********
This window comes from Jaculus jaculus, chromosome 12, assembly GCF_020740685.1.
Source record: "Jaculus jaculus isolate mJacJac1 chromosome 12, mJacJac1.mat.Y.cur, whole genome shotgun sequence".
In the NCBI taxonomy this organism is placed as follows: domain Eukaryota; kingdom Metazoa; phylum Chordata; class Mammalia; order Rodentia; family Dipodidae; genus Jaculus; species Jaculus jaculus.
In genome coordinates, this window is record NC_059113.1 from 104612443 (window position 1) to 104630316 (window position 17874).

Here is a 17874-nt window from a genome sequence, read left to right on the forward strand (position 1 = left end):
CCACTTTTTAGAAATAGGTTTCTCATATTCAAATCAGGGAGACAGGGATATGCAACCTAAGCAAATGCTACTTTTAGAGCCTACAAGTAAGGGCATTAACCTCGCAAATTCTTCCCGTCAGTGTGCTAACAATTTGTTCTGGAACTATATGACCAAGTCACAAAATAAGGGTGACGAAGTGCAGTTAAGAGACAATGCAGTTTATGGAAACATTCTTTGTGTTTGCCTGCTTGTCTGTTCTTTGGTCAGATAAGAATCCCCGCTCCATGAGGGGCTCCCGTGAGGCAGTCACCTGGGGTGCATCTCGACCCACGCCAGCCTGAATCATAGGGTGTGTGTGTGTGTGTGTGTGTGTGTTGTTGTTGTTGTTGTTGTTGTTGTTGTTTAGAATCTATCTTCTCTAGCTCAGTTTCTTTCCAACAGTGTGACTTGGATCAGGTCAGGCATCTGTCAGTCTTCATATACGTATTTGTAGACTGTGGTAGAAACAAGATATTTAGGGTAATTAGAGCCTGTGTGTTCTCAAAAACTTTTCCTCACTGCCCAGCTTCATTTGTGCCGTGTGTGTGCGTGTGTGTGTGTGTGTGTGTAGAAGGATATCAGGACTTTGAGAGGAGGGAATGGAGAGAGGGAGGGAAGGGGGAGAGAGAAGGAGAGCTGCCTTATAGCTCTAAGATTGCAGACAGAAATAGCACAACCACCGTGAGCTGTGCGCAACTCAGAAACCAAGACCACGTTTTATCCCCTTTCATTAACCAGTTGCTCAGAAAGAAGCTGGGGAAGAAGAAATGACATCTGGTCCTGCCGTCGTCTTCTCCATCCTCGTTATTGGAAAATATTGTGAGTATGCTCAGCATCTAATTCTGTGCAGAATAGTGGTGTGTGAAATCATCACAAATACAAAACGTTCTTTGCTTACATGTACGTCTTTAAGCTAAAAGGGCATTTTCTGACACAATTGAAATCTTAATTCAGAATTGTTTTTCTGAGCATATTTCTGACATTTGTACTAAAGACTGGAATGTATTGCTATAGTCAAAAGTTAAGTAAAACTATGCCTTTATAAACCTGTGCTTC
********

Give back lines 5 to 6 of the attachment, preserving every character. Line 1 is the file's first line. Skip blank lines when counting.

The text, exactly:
Here is a 17874-nt window from a genome sequence, read left to right on the forward strand (position 1 = left end):
CCACTTTTTAGAAATAGGTTTCTCATATTCAAATCAGGGAGACAGGGATATGCAACCTAAGCAAATGCTACTTTTAGAGCCTACAAGTAAGGGCATTAACCTCGCAAATTCTTCCCGTCAGTGTGCTAACAATTTGTTCTGGAACTATATGACCAAGTCACAAAATAAGGGTGACGAAGTGCAGTTAAGAGACAATGCAGTTTATGGAAACATTCTTTGTGTTTGCCTGCTTGTCTGTTCTTTGGTCAGATAAGAATCCCCGCTCCATGAGGGGCTCCCGTGAGGCAGTCACCTGGGGTGCATCTCGACCCACGCCAGCCTGAATCATAGGGTGTGTGTGTGTGTGTGTGTGTGTGTTGTTGTTGTTGTTGTTGTTGTTGTTGTTTAGAATCTATCTTCTCTAGCTCAGTTTCTTTCCAACAGTGTGACTTGGATCAGGTCAGGCATCTGTCAGTCTTCATATACGTATTTGTAGACTGTGGTAGAAACAAGATATTTAGGGTAATTAGAGCCTGTGTGTTCTCAAAAACTTTTCCTCACTGCCCAGCTTCATTTGTGCCGTGTGTGTGCGTGTGTGTGTGTGTGTGTGTAGAAGGATATCAGGACTTTGAGAGGAGGGAATGGAGAGAGGGAGGGAAGGGGGAGAGAGAAGGAGAGCTGCCTTATAGCTCTAAGATTGCAGACAGAAATAGCACAACCACCGTGAGCTGTGCGCAACTCAGAAACCAAGACCACGTTTTATCCCCTTTCATTAACCAGTTGCTCAGAAAGAAGCTGGGGAAGAAGAAATGACATCTGGTCCTGCCGTCGTCTTCTCCATCCTCGTTATTGGAAAATATTGTGAGTATGCTCAGCATCTAATTCTGTGCAGAATAGTGGTGTGTGAAATCATCACAAATACAAAACGTTCTTTGCTTACATGTACGTCTTTAAGCTAAAAGGGCATTTTCTGACACAATTGAAATCTTAATTCAGAATTGTTTTTCTGAGCATATTTCTGACATTTGTACTAAAGACTGGAATGTATTGCTATAGTCAAAAGTTAAGTAAAACTATGCCTTTATAAACCTGTGCTTC